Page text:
The 6-foot-8 Agau started his career at Louisville before transferring to Georgetown after one season. Spending two seasons with the Hoyas, Agau was limited to 11 minutes in his first season due to injuries. He averaged 4.5 points and 4.3 rebounds per game last season.

Coming out of high school, Agau was a four-star prospect but he’s never lived up to that billing in-part because of injuries. Now, Agau gets one more chance to make a difference as he’s hoping to help replace some departed pieces like Ben Moore and Semi Ojeleye.

South Carolina loses big man Sedee Keita to transfer

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South Carolina big man Sedee Keita will transfer from the program, he announced on Friday.

The 6-foot-9 Keita was once regarded as a top-100 national prospect in the Class of 2016, but he never found consistent minutes with the Gamecocks for last season’s Final Four team.

Keita appeared in 29 games and averaged 1.1 points and 2.0 rebounds per game while shooting 27 percent from the field.

A native of Philadelphia, Keita will have to sit out next season before getting three more seasons of eligibility.

Although Keita failed to make an impact during his only season at South Carolina, he’ll be a coveted transfer thanks to his size and upside.

Mississippi State losing two to transfer

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Mississippi State will lose two players to transfer as freshmen Mario Kegler and Eli Wright are leaving the program.

Both Kegler and Wright were four-star prospects coming out of high school as they were apart of a six-man recruiting class that is supposed to be a major foundation for Ben Howland’s future with the Bulldogs.

The 6-foot-7 Kegler was Mississippi State’s third-leading scorer last season as he averaged 9.7 points and 5.5 rebounds per game. Kegler should command some quality schools on the transfer market, especially since he’ll still have three more years of eligibility after sitting out next season due to NCAA transfer regulations. Kegler’s loss is also notable for Mississippi State because it is the second consecutive offseason that Howland lost a top-100, in-state product to transfer after only one season after Malik Newman left for Kansas.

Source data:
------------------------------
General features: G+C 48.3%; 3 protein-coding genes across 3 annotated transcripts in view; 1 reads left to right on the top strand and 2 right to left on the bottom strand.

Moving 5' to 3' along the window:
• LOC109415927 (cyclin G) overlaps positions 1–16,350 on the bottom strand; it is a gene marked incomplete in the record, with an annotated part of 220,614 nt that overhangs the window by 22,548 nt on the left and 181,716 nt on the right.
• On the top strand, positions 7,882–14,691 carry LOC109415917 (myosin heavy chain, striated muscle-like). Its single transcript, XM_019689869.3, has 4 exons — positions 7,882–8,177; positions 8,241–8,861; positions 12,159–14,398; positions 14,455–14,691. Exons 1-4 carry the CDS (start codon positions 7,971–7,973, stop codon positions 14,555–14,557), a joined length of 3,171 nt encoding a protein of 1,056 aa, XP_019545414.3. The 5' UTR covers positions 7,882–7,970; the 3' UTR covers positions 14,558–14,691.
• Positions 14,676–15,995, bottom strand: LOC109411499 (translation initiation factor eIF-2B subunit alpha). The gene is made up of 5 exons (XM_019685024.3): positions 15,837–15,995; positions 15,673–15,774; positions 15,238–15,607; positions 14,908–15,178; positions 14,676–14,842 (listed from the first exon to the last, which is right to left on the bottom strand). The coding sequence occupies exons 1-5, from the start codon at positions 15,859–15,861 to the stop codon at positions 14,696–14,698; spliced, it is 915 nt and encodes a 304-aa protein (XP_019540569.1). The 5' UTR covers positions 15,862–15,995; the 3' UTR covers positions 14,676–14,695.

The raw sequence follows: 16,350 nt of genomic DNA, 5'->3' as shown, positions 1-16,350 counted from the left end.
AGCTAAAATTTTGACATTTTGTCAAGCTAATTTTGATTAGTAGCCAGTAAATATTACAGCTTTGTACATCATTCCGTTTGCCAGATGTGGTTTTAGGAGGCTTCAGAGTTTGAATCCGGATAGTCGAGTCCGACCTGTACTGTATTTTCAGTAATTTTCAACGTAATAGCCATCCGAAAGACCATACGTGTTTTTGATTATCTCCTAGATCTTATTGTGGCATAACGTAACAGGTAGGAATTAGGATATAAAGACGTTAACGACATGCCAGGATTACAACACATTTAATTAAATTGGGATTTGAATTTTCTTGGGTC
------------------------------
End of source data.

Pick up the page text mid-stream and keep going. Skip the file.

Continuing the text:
Wright, a 6-foot-4 guard, was never able to find consistent minutes as he was already behind underclass perimeter options like Quinndary Weatherspoon, Lamar Peters and Tyson Carter last season. With Nick Weatherspoon, Quinndary’s four-star brother, also joining the Bulldogs next season, the writing was likely on the wall that Wright wasn’t going to earn significant playing time.

 

N.C. State lands second transfer of day with Utah’s Devon Daniels

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A big recruiting day for N.C. State continued on Saturday afternoon as Utah transfer and guard Devon Daniels pledged to the Wolfpack.

Earlier in the day, N.C. State and new head coach Kevin Keatts landed another quality transfer in UNC Wilmington guard C.J. Bryce.

The 6-foot-5 Daniels just finished his freshman season with the Utes in which he put up 9.9 points 4.6 rebounds and 2.7 assists per game while shooting 57 percent from the field and 40 percent from three-point range. Just like Bryce, Daniels will have to sit out the 2017-18 season due to NCAA transfer regulations before he has three more seasons of eligibility.

N.C. State now has two potential starters on the perimeter for the 2018-19 season with the addition of Bryce and Daniels as it will be interesting to see what kind of talent the Wolfpack can get around them.